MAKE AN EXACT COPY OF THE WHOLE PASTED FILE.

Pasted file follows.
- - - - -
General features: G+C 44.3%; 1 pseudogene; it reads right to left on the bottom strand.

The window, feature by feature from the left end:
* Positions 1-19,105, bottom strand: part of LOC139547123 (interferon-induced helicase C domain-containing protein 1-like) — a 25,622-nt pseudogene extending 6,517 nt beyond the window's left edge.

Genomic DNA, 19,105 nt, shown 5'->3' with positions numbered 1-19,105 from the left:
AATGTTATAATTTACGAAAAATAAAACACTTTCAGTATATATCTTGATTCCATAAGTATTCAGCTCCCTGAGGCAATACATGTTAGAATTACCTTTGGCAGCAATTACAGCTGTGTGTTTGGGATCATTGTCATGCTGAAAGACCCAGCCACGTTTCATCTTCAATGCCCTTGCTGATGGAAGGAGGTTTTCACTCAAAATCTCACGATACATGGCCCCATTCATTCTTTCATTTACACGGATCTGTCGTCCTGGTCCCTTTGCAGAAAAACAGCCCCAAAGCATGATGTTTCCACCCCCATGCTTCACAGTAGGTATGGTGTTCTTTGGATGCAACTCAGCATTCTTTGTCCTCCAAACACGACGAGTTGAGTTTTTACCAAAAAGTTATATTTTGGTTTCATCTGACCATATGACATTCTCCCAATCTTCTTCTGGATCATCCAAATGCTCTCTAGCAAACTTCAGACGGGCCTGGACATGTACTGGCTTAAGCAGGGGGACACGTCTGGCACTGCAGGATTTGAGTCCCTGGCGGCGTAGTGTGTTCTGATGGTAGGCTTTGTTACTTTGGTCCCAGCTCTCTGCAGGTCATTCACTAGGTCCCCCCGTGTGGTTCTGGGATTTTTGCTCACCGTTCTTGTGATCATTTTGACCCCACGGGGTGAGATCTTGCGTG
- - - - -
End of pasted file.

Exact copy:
General features: G+C 44.3%; 1 pseudogene; it reads right to left on the bottom strand.

The window, feature by feature from the left end:
* Positions 1-19,105, bottom strand: part of LOC139547123 (interferon-induced helicase C domain-containing protein 1-like) — a 25,622-nt pseudogene extending 6,517 nt beyond the window's left edge.

Genomic DNA, 19,105 nt, shown 5'->3' with positions numbered 1-19,105 from the left:
AATGTTATAATTTACGAAAAATAAAACACTTTCAGTATATATCTTGATTCCATAAGTATTCAGCTCCCTGAGGCAATACATGTTAGAATTACCTTTGGCAGCAATTACAGCTGTGTGTTTGGGATCATTGTCATGCTGAAAGACCCAGCCACGTTTCATCTTCAATGCCCTTGCTGATGGAAGGAGGTTTTCACTCAAAATCTCACGATACATGGCCCCATTCATTCTTTCATTTACACGGATCTGTCGTCCTGGTCCCTTTGCAGAAAAACAGCCCCAAAGCATGATGTTTCCACCCCCATGCTTCACAGTAGGTATGGTGTTCTTTGGATGCAACTCAGCATTCTTTGTCCTCCAAACACGACGAGTTGAGTTTTTACCAAAAAGTTATATTTTGGTTTCATCTGACCATATGACATTCTCCCAATCTTCTTCTGGATCATCCAAATGCTCTCTAGCAAACTTCAGACGGGCCTGGACATGTACTGGCTTAAGCAGGGGGACACGTCTGGCACTGCAGGATTTGAGTCCCTGGCGGCGTAGTGTGTTCTGATGGTAGGCTTTGTTACTTTGGTCCCAGCTCTCTGCAGGTCATTCACTAGGTCCCCCCGTGTGGTTCTGGGATTTTTGCTCACCGTTCTTGTGATCATTTTGACCCCACGGGGTGAGATCTTGCGTG